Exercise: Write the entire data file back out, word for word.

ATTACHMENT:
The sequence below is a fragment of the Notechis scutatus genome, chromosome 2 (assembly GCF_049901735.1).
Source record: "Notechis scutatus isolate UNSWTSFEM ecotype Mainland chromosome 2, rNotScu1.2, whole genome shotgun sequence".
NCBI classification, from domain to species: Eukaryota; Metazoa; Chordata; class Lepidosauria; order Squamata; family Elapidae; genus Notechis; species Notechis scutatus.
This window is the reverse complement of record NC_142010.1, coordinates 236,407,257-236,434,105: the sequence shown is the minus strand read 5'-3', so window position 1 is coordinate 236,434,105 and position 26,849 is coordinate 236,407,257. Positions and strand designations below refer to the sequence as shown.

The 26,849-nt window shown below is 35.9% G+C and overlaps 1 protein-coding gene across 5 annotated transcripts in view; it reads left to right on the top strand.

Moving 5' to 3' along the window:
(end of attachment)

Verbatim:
The sequence below is a fragment of the Notechis scutatus genome, chromosome 2 (assembly GCF_049901735.1).
Source record: "Notechis scutatus isolate UNSWTSFEM ecotype Mainland chromosome 2, rNotScu1.2, whole genome shotgun sequence".
NCBI classification, from domain to species: Eukaryota; Metazoa; Chordata; class Lepidosauria; order Squamata; family Elapidae; genus Notechis; species Notechis scutatus.
This window is the reverse complement of record NC_142010.1, coordinates 236,407,257-236,434,105: the sequence shown is the minus strand read 5'-3', so window position 1 is coordinate 236,434,105 and position 26,849 is coordinate 236,407,257. Positions and strand designations below refer to the sequence as shown.

The 26,849-nt window shown below is 35.9% G+C and overlaps 1 protein-coding gene across 5 annotated transcripts in view; it reads left to right on the top strand.

Moving 5' to 3' along the window: